Roy deserved the Medal of Honor for his actions that day, however, his involvement in Cambodia was top secret, and instead, the Dept. of the Army awarded him the Distinguished Service Cross - a step below the MOH. SF soldiers were sworn to secrecy and agreed not to expose anything about their missions or locations for thirty years. The penalty for doing so is a dishonorable discharge, large fine and imprisonment.
Ten years later, those who survived the battle wrote reports that detailed Roy's actions during that fateful day in hopes of reversing the decision regarding Roy's MOH, yet the Army refused to upgrade it. Others continued the effort and when an eye witness came forward - one who Roy thought perished and vice-versa, and his testimony tipped the scales. The MOH was awarded for his actions in a battle west of a town in South Vietnam and Cambodia was not inferred.
This is a great read with a lot of detail of the actual events. Roy was quoted in the book, "that day was filled with heroes, all trying very hard to save this team, unfortunately, many of them did not survive the battle." The last third of the book will keep you reading until the end! RIP Roy Benavidez! Thank you Eric Blehm for a great story!
John Podlaski, author
'Cherries - A Vietnam War Novel' and 'When Can I Stop Running?'
Since I'm not in the military, I really appreciated Eric Blehm's definitions/explanations of many of the oft-used military acronyms throughout the book. I was also impressed with the many photographs and the maps shown.
I had heard parts of the story of this mission many times from the mouths of those involved, but I had never heard many of the details that Eric Blehm was able to uncover & piece together. I now have a much greater understanding of the events overall.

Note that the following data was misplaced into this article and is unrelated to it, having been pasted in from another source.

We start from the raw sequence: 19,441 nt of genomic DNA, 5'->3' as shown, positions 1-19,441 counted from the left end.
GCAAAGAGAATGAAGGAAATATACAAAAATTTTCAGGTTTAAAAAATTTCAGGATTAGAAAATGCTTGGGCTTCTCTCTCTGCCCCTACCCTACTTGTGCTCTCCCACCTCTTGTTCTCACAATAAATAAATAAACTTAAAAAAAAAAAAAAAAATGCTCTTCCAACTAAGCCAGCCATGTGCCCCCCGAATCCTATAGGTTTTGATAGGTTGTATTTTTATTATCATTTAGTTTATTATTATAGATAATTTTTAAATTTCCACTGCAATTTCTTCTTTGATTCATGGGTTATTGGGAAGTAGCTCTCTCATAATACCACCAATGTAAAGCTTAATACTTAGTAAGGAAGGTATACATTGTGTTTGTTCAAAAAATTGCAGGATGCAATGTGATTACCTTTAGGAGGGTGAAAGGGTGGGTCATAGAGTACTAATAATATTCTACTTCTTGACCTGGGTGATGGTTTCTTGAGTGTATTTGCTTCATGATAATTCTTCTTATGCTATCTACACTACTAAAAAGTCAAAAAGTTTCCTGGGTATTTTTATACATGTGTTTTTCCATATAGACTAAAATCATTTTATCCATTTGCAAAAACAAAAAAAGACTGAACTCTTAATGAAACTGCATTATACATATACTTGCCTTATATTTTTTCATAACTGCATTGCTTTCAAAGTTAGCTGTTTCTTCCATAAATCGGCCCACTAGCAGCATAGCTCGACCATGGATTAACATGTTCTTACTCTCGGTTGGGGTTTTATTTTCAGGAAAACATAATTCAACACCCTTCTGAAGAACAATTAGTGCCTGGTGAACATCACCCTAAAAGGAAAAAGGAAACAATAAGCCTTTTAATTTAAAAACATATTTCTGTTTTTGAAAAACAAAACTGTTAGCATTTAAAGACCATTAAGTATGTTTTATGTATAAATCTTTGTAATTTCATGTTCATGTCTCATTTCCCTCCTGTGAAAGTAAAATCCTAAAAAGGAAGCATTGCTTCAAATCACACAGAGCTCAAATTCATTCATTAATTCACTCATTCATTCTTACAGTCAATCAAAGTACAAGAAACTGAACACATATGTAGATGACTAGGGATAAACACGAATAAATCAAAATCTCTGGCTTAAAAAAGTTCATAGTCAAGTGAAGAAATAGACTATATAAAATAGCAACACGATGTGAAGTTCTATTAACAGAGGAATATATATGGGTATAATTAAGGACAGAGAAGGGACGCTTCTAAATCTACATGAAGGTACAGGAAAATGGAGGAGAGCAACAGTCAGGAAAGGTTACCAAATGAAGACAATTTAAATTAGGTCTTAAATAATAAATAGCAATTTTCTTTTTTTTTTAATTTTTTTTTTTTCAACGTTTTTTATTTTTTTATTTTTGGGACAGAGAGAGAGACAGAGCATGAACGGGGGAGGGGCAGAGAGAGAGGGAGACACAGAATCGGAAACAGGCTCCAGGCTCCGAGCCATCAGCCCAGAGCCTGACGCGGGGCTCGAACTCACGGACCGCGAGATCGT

The first part of the book covers Roy's hardscrabble childhood in Texas. It tells about his family and the morals and patriotism which were instilled in him throughout his younger years. I feel this part of the book was important as it tells how the man was formed.
The second section transitions into his military career and then focuses on his actions as a Green Beret during the May 2, 1968 mission for which he was eventually awarded the Congressional Medal of Honor - the USA's highest military honor.
I was completely riveted while reading about this mission. It's gripping, terrifying, thrilling, frustrating, tragic and more. Eric Blehm did an outstanding job in clarifying what occurred and thoroughly compiling all of the historic records/current interviews/previous books into a highly readable, edge-of-your-seat story. This novel should be made into a MOVIE!
The final section of the book outlines the years-long struggle many people went through to ensure Roy was appropriately thanked and honored for his actions and hints at why it took so long for Roy to finally receive the MoH. It also serves as a sort of epilogue telling what happened to many of the individuals in the years following the mission. I'm so glad that was included.
This story needed to be told. It still needs to be told. READ IT, TELL THE STORY to your children (at an age-appropriate level, of course), tell your friends and family. Let's re-ignite patriotism like Roy was always able to do.
One last thing. Thank you to all who have served our country.
However, the author of this book really did a lot of heavy research and it seems like he had the freedom to publish information that was previously considered classified. It really takes you deep into the technical aspects of how extremely dangerous and complex missions are run in the special operations communities.
The book does get a bit heavy at times with the timelines of the missions. I had to write names down on a separate piece of paper, so that I could keep up with the many players and aspects of the missions; who was who, who did what, etc. The provided maps are really needed for the reader to understand the information the author presents, which can be overwhelming and dense from a technical standpoint.
It is really an excellent book. Quite frankly I am surprised this story has not being picked up for a movie. It is extremely moving from a personal point of view and it provides an incredible amount of light about many aspects of the Vietnam war that many people are probably still unaware of after so many decades.